I have a friend who used to play several games over AIM and IRC with his brother and other people. That seems to go well (my wife was in their Star Wars game for a few months) from what they tell me, but again, they have to make sure the players are dedicated to logging on once or twice a week for a few hours, or they are dropped from the game after they can't make it several times in a row.

    Pkmoutl on
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  • poisnedcokepoisnedcoke Registered User
    edited September 2006
    I personally don't see the point of forum-based RPGs, if you do it online you have to get some type of instant communication. IM, IRC, Skype, Ventrillo, Teamspeak, some form of talking to everyone at once and making sure everyone is there together. Really the only purpose of doing it on a forum is to have a easily viewed and long standing log of it all.


    Edit: The above is all in my opinion of course.

    poisnedcoke on
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  • MukaikuboMukaikubo Registered User
    edited September 2006
    I personally don't see the point of forum-based RPGs, if you do it online you have to get some type of instant communication. IM, IRC, Skype, Ventrillo, Teamspeak, some form of talking to everyone at once and making sure everyone is there together. Really the only purpose of doing it on a forum is to have a easily viewed and long standing log of it all.


    Edit: The above is all in my opinion of course.

    There are other benefits to forum-based you're not considering (says the man who's had this argument three times and has had to promise not to start another flamewar!)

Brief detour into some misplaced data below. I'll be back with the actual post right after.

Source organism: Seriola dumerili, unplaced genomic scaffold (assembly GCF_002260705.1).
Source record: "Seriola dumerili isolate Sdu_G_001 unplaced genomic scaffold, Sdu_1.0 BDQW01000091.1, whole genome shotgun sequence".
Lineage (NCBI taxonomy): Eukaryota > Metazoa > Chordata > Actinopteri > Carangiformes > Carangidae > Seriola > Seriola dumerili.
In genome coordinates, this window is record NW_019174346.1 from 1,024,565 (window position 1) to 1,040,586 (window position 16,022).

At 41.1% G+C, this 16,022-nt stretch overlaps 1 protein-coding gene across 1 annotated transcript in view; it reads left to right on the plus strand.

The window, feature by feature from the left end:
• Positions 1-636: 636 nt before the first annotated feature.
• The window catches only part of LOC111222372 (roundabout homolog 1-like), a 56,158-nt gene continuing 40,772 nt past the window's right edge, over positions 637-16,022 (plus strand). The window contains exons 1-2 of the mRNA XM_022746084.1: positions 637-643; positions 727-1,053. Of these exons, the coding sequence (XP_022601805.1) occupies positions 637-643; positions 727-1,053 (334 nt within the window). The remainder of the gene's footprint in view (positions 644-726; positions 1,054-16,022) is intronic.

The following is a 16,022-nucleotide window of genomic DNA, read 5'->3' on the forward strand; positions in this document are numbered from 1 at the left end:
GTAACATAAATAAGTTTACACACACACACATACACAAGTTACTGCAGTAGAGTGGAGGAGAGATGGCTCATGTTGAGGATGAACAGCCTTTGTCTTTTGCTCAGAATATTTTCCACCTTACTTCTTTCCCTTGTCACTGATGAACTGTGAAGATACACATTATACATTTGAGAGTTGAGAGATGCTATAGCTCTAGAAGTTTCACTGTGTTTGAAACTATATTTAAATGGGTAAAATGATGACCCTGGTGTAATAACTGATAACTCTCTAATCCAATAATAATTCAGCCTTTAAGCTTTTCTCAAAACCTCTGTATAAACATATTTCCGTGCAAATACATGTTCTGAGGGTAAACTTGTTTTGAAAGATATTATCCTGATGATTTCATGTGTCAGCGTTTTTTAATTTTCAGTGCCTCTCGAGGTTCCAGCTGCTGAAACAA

On forum based, you don't have to have everyone present at once. Time zones are not a difficulty- shit, I'm in games with a few Europeans, a few Americans, and someone from Singapore all at the same time. Try doing that with a live chat without making most people play at some ridiculously inconvenient time.

    Something a bit more subtle- when you remove the time consideration (o god I have to get this action typed out in a minute or two or people will start getting annoyed at me) the RPers who also happen to be really creative, good writers can go hog wild on a post. On average, it works out the same, but when you've got a group of RPers who know what they're doing, the ceiling's higher on a forum-based game in terms of quality.

    Mukaikubo on
  • poisnedcokepoisnedcoke Registered User
    edited September 2006
    Mukaikubo wrote:
    I personally don't see the point of forum-based RPGs, if you do it online you have to get some type of instant communication. IM, IRC, Skype, Ventrillo, Teamspeak, some form of talking to everyone at once and making sure everyone is there together. Really the only purpose of doing it on a forum is to have a easily viewed and long standing log of it all.


    Edit: The above is all in my opinion of course.

    There are other benefits to forum-based you're not considering (says the man who's had this argument three times and has had to promise not to start another flamewar!)